Nor’Sea 27 “Daphne” is for sale!

UPDATE: October 22, 2011

Daphne is sold.

See below for specs and info about my Nor’Sea!

When something stands in the way of your dreams, you remove the obstacle or find a way around it. In 2008 the obstacle was lack of a boat and a land-locked job. So, I left the job and purchased Daphne, whom I’m now convinced is by far the best liveaboard and coastal or offshore voyaging boat I could have chosen. I could prattle on and on and never find an end to the reasons why the Nor’Sea was a perfect choice for me. However, plans change and I cannot look back. Instead I must look forward and make headway toward the next horizon in my evolving dream.  And so, I return to teaching as I prepare for my next voyage in life.  At this point, Daphne will better fulfill someone else’s dreams than she will mine. Therefore, my Nor’Sea Daphne is for sale.

Yes I am, without question, sad to be selling Daphne. I’ve had many great adventures aboard her, and wonder if my future plans will eventuate in something greater than another year sailing solo aboard Daphne. No doubt, if I continue to live restlessly in search of unusual and exciting experiences, then selling Daphne will not prevent me from accomplishing a life full of imagination that I desire.

When I purchased Daphne, although used, she was in mint condition. Not even a scratch, and I made sure to keep her that way. I made many upgrades to her including a new sail, a full winter cover, a monitor wind vane, and solar power. Now, fully ready to liveaboard or cross oceans, Daphne is awaiting her new owner.

If you are interested, please email me directly rather than posting your interest in the comments (teresa@sailingsimplicity.com). Following is a brief listing.

There is always a flurry of fun on Facebook. Join the conversation!


Nor’Sea 27 (aft cabin model) with Trailer For Sale 1991
Current location: Long Island, NY

Click here to view Photos

Click to view the following videos:
» Life aboard SV Daphne
» Liveaboard Life
» A Tiny Home at Sea

More Nor’sea Info at the Nor’Sea website.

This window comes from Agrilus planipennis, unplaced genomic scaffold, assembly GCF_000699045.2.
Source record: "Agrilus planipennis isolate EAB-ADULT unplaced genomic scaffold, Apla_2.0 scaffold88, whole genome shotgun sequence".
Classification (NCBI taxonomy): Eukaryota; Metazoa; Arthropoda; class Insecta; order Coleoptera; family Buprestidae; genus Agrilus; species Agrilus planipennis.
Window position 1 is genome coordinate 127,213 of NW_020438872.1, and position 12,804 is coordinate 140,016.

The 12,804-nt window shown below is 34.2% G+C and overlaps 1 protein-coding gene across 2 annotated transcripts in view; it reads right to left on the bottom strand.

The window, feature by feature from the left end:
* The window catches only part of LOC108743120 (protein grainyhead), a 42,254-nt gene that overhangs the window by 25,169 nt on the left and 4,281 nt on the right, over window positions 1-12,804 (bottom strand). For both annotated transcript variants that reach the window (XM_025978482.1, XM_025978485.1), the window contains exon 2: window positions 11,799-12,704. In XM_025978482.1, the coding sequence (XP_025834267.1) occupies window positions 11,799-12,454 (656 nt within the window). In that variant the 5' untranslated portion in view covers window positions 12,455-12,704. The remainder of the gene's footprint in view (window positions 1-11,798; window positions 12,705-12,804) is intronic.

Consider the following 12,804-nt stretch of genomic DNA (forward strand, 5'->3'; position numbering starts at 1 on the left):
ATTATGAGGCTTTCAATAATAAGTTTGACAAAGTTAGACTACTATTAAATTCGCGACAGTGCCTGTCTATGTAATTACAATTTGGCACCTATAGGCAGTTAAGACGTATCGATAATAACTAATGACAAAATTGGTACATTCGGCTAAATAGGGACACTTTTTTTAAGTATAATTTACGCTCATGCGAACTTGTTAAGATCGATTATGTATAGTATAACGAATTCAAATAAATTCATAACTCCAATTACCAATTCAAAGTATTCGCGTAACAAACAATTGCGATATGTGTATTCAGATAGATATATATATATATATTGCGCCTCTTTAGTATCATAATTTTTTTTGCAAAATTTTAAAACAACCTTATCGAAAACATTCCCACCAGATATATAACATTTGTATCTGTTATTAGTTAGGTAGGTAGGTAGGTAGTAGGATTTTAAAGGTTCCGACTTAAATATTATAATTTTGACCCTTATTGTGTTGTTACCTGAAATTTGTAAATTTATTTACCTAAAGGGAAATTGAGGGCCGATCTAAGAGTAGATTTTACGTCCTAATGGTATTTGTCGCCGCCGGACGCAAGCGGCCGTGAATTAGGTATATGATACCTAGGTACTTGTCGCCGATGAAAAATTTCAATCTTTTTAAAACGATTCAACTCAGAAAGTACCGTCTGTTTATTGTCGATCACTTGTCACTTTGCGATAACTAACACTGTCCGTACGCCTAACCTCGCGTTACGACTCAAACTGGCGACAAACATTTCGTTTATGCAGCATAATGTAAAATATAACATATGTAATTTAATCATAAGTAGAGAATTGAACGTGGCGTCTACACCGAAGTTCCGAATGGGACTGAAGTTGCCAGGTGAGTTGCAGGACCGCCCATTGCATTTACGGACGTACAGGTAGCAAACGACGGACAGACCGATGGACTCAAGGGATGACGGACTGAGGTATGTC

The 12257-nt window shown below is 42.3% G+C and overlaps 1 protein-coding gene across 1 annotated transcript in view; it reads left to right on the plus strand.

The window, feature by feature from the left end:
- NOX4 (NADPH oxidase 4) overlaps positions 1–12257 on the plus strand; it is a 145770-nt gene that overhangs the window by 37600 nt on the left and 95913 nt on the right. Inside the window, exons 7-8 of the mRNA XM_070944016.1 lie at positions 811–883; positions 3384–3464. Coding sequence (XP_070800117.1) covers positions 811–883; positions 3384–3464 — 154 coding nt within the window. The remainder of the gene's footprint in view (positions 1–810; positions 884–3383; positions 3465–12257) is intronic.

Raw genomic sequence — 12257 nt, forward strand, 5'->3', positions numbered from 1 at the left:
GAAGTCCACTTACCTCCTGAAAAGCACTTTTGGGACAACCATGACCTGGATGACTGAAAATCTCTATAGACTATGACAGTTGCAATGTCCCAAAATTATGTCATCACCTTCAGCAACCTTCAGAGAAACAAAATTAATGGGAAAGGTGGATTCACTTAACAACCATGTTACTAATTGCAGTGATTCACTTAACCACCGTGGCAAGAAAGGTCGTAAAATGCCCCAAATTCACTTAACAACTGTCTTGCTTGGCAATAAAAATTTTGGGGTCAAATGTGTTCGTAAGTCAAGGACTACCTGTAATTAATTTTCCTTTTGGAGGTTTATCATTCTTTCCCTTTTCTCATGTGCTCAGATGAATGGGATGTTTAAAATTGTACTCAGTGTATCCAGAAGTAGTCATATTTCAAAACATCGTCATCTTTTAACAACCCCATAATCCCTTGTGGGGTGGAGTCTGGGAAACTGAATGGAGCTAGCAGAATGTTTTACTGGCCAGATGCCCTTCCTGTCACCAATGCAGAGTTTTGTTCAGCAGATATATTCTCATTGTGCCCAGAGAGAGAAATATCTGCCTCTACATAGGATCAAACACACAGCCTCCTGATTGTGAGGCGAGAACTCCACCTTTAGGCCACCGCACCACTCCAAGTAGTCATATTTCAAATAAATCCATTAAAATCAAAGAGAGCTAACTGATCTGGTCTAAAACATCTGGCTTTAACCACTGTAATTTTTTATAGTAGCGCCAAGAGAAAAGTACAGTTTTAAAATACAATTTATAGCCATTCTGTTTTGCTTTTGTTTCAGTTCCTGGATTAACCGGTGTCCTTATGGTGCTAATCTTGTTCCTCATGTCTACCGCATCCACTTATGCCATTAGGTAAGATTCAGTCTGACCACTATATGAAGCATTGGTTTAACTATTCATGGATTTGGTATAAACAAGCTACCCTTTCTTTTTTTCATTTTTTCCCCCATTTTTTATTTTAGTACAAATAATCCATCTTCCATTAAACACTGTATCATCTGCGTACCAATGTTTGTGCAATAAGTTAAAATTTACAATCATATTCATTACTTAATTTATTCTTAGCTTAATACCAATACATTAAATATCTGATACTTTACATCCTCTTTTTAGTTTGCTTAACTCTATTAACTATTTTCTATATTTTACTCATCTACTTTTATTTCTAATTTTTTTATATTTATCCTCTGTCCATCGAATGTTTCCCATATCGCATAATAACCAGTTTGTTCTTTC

Why I love my Nor’Sea 27 Daphne

  • The aft-cabin is very comfortable for two people. I slept there often and loved that I could leave the hatch open and see the stars. I could also simply sit up to take a look all the way around the boat when I was underway or at anchor.
  • The aft cabin also provides a comfortable backrest while sitting in the cockpit. I never realized how important this was until I sailed on a different boat. When you spend hours in a day, or many days in a row on a passage just sitting in the cockpit its important to be comfortable. The Nor’Sea is the only boat of its size to have an aft cabin, which provides a full backrest and a very comfortable cozy cockpit. Its also more cozy due to the cockpit being centralized and protected by forward and aft cabins therefore keeping the cockpit very dry.
  • Daphne is a breeze to sail solo. She handles easily and all the lines lead to the cockpit.
  • Daphne is beautiful. I often had visitors because of her beauty and they would claim that she was the prettiest boat in the anchorage.
  • Daphne is trailerable, which mean that when I first purchased her I parked her in the backyard where I lived aboard for the first two months I owned her.
  • Daphne was very comfortable to liveaboard. I lived aboard for several years and never felt uncomfortable. I had guests stay with me for just a few days up to a few weeks and as many as three other people. There was plenty of sleeping space for them all. I also enjoyed sleeping in the cockpit (which I have boards to use to convert it to a double berth) either under the stars, or under the bimini on a rainy night.
  • I always felt safe in an anchorage. This is the truth. This is due to the anchors that I have equipped Daphne with and the length of chain. I’ve seen some wicked wind at anchorage. In one particular gale I watched four boats drag across the anchorage while Daphne didn’t move an inch. It surely helped me sleep at night.